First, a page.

Coding change may make cryopreservation more accessible



Physicians hope a coding change for cryopreservation will drive more insurers to cover the procedure.

Starting in 2015, cryopreservation of mature oocytes can be reported using a Category I CPT code, rather than a Category III code, which is associated with experimental procedures.

The shift will hopefully lead to the procedure becoming more accessible to patients by influencing insurers to pay for the treatment, said Dr. George Hill, a Nashville reproductive endocrinologist and former chair of the American Society of Reproductive Medicine’s (ASRM) coding committee.

The new CPT code is 89337 for cryopreservation of mature oocytes. It was previously reported with code 0059T, which has been deleted. Details about the coding change were announced by ASRM in late January.

“This is a real advantage to physicians that this has been recognized as a mainstream procedure,” said Dr. Hill, who is ASRM’s current treasurer. “When you’ve got a Category I code, it takes away a little of the stigma of being experimental.”

The American College of Obstetricians and Gynecologists (ACOG) said in a January 2014 opinion that cryopreservation of oocytes should no longer be considered experimental for women facing infertility as a result of chemotherapy or other gonadotoxic therapies.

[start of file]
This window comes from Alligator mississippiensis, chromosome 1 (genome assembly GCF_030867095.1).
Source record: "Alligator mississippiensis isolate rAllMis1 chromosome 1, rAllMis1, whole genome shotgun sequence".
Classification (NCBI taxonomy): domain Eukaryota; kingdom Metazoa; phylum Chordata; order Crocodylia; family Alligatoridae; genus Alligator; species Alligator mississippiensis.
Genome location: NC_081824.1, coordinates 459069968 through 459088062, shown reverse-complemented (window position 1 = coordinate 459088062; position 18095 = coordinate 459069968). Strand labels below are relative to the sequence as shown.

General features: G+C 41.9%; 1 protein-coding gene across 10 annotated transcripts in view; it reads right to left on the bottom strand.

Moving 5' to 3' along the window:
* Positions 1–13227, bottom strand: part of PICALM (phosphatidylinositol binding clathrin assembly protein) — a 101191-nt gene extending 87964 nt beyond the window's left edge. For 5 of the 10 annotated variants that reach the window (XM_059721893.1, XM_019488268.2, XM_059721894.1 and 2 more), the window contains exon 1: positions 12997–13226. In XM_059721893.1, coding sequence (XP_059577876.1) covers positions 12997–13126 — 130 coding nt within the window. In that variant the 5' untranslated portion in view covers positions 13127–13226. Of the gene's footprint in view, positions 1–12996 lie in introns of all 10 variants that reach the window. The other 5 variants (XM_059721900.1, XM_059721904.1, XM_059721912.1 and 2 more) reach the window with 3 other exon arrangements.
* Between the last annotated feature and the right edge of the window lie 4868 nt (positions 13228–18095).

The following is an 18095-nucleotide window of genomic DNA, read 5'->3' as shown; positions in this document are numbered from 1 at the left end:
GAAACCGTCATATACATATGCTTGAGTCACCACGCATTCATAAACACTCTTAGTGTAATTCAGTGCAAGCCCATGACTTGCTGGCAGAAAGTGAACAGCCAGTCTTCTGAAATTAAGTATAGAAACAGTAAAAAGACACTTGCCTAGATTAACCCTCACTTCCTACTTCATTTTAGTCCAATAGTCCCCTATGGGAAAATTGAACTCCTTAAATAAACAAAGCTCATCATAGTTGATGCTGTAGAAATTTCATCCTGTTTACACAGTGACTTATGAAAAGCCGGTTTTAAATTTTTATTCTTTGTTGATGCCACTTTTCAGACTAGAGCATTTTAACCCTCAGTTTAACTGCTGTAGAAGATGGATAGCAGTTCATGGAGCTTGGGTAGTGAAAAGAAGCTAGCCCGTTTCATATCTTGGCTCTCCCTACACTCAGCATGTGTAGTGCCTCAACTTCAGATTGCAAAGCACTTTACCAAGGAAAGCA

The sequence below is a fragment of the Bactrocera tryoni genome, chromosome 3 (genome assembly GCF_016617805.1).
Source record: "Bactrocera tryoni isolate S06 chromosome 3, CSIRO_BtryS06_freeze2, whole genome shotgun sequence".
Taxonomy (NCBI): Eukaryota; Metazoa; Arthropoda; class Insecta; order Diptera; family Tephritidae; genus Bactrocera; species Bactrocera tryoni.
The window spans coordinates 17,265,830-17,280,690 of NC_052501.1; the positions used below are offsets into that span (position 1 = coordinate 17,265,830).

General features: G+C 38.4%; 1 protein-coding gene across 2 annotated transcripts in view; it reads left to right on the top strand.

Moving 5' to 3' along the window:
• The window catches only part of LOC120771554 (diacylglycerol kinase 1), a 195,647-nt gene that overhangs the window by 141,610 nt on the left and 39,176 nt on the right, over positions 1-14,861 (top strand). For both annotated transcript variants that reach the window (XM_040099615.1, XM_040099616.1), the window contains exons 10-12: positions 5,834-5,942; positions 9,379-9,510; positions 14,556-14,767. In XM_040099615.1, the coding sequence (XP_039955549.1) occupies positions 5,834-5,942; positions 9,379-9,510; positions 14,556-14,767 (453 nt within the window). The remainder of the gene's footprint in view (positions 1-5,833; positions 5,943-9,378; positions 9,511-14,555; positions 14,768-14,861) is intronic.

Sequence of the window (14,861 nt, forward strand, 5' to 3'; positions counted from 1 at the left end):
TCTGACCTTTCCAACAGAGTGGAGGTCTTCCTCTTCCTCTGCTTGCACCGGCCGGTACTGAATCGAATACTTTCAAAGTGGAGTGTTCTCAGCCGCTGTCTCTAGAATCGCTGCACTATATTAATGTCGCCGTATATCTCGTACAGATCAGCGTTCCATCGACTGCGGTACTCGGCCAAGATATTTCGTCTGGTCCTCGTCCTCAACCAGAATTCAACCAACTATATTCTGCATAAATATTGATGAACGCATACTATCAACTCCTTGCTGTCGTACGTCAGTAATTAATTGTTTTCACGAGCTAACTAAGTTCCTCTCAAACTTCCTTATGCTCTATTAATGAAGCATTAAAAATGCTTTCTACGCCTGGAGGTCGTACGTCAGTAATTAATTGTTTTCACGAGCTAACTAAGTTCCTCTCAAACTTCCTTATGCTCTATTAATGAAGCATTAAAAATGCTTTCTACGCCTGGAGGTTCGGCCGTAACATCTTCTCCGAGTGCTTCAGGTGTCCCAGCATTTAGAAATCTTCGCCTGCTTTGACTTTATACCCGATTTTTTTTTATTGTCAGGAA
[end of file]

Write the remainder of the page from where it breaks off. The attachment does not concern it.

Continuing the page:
The ACOG guidelines endorsed a joint 2013 document from ASRM and the Society for Assisted Reproductive Technology that also advocated removing the experimental label. The decisions were fueled by improvements in mature oocyte cryopreservation and the increasing survival rates of cryopreserved mature egg cells, according to the opinions, but both policy statements stopped short of recommending oocyte crypreservation solely for delaying childbearing in healthy women.

The popularity of cryopreservation has exploded in recent years, with more women seeking the service for various reasons, said Dr. Mitchell Rosen, director of the University of California, San Francisco’s fertility preservation center, which specializes in helping cancer patients preserve their fertility prior to treatment.

“It is now almost common practice to see patients coming in electively wanting to freeze their eggs,” he said in an interview. “More and more women are delaying child bearing. They want to have opportunities to expand their reproductive potential so they’re not forced into situations or possibly not able to have children in the future.”


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